Libyan Guards May Have Faltered At U.S. Consulate
AUDIE CORNISH, HOST:
From that same reporter in Benghazi, we also heard that Libyans are blaming their government for failing to control the spread of weapons after the civil war and for failing to protect the U.S. consulate. Here in the U.S., there are also questions about whether the State Department could have done more to defend its diplomats in Libya. NPR's Tom Bowman has that story.
TOM BOWMAN, BYLINE: Here's what officials say happened. The shooting started around 10:00 at night in Benghazi. Dozens of men armed with assault rifles and rocket-propelled grenades assaulted the American consulate in what U.S. officials say was a coordinated attack. They quickly overran the Libyan guard force. The American security team retreated to an annex building.
In the chaos, they lost touch with the ambassador. Finally, hours later, both the Libyans and the American security forces beat back the attack, which raises the question, could the consulate have been better protected? Fred Burton is a former special agent for the State Department's diplomatic security service, which protects diplomats abroad. He's investigated such attacks and he places much of the blame on the Libyan government.
FRED BURTON: What I see is a complete breakdown of post-government protective responsibility.
BOWMAN: That means a local government must provide the right number of competent guards to protect any foreign embassy or consulate.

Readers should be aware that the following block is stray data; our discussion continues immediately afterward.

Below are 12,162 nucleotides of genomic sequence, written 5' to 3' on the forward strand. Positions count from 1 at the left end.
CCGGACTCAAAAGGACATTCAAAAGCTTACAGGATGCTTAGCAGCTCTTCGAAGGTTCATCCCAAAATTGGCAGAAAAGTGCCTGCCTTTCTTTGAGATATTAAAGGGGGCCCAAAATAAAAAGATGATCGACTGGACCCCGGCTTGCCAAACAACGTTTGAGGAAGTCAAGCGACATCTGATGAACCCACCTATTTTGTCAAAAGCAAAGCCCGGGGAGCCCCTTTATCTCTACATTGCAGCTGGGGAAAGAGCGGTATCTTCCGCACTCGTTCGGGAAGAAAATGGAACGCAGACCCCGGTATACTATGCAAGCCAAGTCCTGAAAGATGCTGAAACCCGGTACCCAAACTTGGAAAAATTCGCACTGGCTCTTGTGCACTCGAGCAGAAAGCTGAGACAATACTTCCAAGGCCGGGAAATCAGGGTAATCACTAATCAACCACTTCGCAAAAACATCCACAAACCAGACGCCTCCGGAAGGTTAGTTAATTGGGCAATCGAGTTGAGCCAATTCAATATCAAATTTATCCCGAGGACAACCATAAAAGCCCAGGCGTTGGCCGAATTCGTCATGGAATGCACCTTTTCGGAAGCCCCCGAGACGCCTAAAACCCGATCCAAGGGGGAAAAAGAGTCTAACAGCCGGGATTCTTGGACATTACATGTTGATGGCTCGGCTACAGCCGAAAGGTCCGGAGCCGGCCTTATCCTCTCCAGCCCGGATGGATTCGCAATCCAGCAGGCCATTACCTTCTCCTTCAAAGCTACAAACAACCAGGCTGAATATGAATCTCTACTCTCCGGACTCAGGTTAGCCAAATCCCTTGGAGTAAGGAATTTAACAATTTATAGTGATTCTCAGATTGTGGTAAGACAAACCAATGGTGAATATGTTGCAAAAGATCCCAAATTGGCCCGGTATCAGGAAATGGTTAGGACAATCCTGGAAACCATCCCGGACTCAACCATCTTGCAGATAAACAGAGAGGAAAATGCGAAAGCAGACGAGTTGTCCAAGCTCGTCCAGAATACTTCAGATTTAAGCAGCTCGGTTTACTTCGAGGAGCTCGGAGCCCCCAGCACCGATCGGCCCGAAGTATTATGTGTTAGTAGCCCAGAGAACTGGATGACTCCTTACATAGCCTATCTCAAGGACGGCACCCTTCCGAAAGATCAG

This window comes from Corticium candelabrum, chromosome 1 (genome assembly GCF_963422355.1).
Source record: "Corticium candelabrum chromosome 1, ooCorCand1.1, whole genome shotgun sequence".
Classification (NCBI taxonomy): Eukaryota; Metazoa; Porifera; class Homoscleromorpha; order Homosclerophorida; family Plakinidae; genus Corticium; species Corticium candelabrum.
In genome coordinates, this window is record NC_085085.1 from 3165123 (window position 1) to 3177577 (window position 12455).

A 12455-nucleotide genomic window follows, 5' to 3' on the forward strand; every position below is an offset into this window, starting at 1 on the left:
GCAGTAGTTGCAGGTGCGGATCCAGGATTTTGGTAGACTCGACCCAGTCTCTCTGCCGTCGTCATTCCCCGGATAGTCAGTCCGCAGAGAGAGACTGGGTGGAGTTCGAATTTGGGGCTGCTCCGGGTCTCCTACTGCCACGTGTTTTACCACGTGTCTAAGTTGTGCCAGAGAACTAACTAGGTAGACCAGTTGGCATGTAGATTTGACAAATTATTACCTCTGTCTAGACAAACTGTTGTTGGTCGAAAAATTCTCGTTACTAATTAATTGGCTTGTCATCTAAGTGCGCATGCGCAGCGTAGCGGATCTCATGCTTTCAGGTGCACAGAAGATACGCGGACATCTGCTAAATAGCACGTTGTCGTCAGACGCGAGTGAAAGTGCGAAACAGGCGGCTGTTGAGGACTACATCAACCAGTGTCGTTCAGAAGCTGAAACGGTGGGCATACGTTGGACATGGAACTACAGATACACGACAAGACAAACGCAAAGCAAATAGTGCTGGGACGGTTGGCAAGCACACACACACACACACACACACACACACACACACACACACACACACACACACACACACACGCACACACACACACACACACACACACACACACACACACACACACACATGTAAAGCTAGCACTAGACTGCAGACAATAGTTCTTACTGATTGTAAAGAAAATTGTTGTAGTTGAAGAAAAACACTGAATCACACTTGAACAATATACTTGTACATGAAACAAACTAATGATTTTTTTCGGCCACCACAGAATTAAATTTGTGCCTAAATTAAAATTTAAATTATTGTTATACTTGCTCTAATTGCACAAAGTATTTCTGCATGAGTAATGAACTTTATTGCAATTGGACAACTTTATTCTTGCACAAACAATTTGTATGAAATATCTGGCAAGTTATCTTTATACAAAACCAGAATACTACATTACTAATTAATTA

BURTON: It's the Libyan government's responsibility to prevent those folks from coming over the walls or firing RPGs into a motorcade or setting the buildings on fire.
BOWMAN: Should the American diplomatic security folks have seen the lax security from the host government and said, well, either you beef up security or we'll beef it up?
BURTON: That's absolutely correct. The responsibility of the diplomatic security service senior agent at post to say, look, these folks just are not up to speed. We need to start looking at other alternatives.
BOWMAN: The Libya's deputy interior minister defended his government's response. Wanis al-Sharif said the Libyan government advised the Americans to either pull out its personnel from Benghazi or increase security. For months in Benghazi, there have been attacks against American, British and Egyptian diplomats with rocket-propelled grenades and roadside bombs.
State department spokesman Victoria Nuland dismissed the notion there was lax security at the U.S. consulate in Benghazi. There was a Libyan guard force, a perimeter wall around the compound.
VICTORIA NULAND: And then there was a robust American security presence inside the compound. This is absolutely consistent with what we have done at a number of missions similar to Benghazi around the world.
BOWMAN: Nuland wouldn't define a robust security presence because she didn't want to reveal defense procedures and she wouldn't say whether the U.S. requested more Libyan guards prior to the attack. Could the State Department have sent in more American security personnel? Possibly, but the diplomatic security service has about 2,000 guards to cover all consulates and embassies worldwide. Again, Fred Burton.
BURTON: You're usually dealing with a lack of resources, unless you're in a host like Iraq or Afghanistan, where they've allocated adequate headcount from the get-go.
BOWMAN: Questions about responsibility and missteps and the right number of security forces will all be reviewed by the State Department. Under law, the department must review any security incident where a diplomat is killed or wounded. That typically takes anywhere from three to six months. In the meantime, more American security forces are being sent to Libya, but not from the State Department. Fifty Marines arrived yesterday to guard the embassy at Tripoli.
Tom Bowman, NPR News, Washington.
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